In this article, we are going to cover some of the strategies you can employ towards managing your finances during the pandemic.
Financial Stability During the Pandemic
The pandemic has brought with a degree of financial uncertainty unprecedented in modern times. With many people losing their jobs, not just in Canada, but all over the world, the global economy has seen an incredible downturn. And it’s not just the average person suffering, but small businesses and various industries too.
And while health is supposed to be the top priority during a pandemic, financial stability often goes hand-in-hand with one’s quality of life. Now more than ever, it is important to find a way to live off what you have and what you get, and if possible, to make more.
1. The 50-30-20 rule is King.
This rule states that 50% of your income should go to basic necessities, 30% should go to personal wants and entertainment, and 20% towards financial endeavors, like saving, insurance, and paying off loans and debts.
Make sure every single cent of your money is allocated to a purpose, and be strict with this allocation, and always manage your priorities. Personal finance apps can help greatly in this regard.
2. Cut back on non-essential spending.
The days of going out with your friends to the cinema or a nearby restaurant to eat are gone (for now). As such, maybe you could allocate this part of your budget towards other important concerns. With all the free time you might have, it might do you well to pick up a new skill by watching instructional videos on YouTube.
And if you’ve relied solely on buying pre-made food from local restaurants, it might save you money and the risk of infection if you learned to cook.
3. Don’t hoard.
Many people think that hoarding supplies is one of the best ways to deal with any disaster. That couldn’t be further from the truth, especially when it comes to medical supplies in a pandemic.
A small percentage of the population hoarding most of the medical supplies only means that the disease is more likely to spread to more people. Hoarding removes public access to essential medical and other goods that could prevent the transmission of the virus. Do not panic buy.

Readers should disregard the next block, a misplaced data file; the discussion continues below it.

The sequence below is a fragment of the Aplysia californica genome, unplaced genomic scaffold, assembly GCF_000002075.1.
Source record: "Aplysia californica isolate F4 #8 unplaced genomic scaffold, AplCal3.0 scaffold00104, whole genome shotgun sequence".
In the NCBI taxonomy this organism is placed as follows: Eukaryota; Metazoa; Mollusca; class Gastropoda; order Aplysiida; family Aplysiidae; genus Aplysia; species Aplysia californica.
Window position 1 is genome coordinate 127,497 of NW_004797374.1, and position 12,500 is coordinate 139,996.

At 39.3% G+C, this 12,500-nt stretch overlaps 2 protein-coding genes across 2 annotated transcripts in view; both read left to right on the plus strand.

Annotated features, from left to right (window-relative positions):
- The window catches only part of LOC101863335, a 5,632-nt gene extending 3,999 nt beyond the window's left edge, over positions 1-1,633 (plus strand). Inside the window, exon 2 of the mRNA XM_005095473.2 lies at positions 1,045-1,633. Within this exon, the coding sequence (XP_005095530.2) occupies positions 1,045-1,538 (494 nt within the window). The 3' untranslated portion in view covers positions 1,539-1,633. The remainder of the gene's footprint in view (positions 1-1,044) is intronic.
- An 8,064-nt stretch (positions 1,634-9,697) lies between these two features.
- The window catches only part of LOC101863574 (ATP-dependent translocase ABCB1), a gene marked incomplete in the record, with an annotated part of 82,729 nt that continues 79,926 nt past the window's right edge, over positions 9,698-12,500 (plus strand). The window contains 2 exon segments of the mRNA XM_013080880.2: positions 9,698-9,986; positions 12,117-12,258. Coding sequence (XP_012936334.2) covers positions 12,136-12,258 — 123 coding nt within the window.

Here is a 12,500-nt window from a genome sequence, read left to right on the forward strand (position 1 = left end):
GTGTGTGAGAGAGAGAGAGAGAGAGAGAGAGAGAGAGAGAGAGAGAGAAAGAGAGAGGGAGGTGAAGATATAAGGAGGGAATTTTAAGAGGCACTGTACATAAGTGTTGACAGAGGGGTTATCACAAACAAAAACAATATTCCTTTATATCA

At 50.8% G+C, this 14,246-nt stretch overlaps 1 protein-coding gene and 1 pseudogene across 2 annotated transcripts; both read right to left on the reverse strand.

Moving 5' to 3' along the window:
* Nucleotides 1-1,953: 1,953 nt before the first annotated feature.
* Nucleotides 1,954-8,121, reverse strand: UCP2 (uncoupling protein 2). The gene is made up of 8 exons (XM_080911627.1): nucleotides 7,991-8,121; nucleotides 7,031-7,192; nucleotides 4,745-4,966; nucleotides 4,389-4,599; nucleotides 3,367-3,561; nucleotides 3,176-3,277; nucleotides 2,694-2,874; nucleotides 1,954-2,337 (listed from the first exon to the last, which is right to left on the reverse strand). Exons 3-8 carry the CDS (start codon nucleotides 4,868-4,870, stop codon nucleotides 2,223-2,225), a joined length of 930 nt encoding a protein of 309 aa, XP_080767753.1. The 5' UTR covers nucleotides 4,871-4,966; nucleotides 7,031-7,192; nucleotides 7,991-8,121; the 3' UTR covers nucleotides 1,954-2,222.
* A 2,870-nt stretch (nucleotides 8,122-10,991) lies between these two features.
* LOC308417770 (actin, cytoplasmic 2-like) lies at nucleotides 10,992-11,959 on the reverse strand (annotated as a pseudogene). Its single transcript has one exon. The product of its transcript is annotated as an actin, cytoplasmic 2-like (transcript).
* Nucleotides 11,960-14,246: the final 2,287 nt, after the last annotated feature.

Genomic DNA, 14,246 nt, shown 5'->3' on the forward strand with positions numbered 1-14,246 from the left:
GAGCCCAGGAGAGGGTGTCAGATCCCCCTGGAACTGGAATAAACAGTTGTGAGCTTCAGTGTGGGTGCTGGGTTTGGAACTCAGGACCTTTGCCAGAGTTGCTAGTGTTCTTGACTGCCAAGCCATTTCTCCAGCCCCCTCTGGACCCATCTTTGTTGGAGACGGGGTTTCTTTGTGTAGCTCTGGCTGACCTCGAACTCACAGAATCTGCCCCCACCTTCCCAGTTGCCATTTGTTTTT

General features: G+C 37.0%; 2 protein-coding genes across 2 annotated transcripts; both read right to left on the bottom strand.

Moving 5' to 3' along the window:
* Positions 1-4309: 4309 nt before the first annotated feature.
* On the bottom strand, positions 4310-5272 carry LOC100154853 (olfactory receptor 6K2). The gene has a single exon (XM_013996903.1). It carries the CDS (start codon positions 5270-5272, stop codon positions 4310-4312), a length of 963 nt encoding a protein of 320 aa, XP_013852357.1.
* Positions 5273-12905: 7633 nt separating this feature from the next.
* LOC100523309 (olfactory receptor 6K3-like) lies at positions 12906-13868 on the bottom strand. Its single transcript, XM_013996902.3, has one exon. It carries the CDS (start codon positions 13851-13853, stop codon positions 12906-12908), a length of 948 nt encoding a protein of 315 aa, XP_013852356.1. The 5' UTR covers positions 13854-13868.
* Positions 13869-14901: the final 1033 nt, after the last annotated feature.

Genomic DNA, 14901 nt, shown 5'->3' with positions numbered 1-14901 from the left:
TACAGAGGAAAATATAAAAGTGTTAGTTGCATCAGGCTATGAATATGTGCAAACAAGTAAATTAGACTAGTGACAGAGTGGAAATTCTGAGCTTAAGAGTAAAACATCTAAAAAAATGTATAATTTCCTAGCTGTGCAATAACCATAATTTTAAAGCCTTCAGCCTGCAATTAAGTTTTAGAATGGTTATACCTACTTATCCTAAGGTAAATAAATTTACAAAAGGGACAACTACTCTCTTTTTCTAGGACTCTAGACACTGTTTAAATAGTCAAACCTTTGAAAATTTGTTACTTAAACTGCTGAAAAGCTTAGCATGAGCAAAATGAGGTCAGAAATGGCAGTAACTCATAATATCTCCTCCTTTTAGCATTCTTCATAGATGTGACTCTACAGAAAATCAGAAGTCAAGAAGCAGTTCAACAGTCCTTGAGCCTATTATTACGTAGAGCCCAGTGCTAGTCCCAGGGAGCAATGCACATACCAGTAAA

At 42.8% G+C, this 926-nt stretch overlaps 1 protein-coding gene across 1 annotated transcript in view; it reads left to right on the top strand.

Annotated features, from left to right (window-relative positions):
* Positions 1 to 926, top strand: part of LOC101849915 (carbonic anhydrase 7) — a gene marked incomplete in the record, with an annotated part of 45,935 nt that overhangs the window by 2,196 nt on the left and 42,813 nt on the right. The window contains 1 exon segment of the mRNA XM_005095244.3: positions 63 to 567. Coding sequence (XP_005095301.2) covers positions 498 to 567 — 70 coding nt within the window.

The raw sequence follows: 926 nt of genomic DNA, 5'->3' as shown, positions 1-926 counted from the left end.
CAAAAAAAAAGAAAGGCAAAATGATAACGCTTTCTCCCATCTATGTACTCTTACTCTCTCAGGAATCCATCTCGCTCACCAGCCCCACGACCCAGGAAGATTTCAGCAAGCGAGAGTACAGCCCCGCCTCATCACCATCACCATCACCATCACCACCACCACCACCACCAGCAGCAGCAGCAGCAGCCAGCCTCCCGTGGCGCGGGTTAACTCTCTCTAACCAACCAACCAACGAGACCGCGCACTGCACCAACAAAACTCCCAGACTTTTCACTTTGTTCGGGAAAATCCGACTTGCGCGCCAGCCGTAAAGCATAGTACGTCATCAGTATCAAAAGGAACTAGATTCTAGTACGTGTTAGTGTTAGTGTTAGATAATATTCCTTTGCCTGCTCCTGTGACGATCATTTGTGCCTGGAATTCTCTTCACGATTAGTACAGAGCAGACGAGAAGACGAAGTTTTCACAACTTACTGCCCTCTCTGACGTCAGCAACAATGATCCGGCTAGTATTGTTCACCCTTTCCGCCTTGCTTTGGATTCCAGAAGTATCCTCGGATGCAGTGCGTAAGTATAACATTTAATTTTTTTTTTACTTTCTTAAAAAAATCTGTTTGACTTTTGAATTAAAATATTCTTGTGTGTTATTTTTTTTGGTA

4. Build a safety net.
If you haven’t started building an emergency fund, it is never too late. Devote even a small percentage of your income for emergencies. Even with various government initiatives in place to help citizens in times of disaster, there is no predicting the financial crash that may happen should you or your loved ones get infected.
No matter how small your income is, or how small your monthly contribution to your savings fund, make sure never to neglect it.
5. Create alternative revenue streams.
The digital marketplace has expanded more in these last few months of the pandemic than it ever has before, and as such, it might be time to pivot your business towards online sales and deliveries. While the global economy overall is down, the iron is hot for online businesses, now is the time to strike.
If you happen to be an employee whose job has pivoted to work from home, it might also be worth considering part-time, freelance, project-based work online. After all, every little bit is valuable in this trying time. Even with these circumstances, the capacity for online work has only increased, so make sure not to miss this opportunity.
With multiple incomes, it might be harder to manage both your taxes and budget, so make sure to have a personal finance app ready.
Times are hard, but they can be easier with a modicum of financial stability. And while everyone’s circumstances are different, it is still important to try as much as possible to make the best out of the situation.
And if you need a fantastic personal finance app to manage your money, why not check us at Chango out. We have what it takes to bring you to financial stability.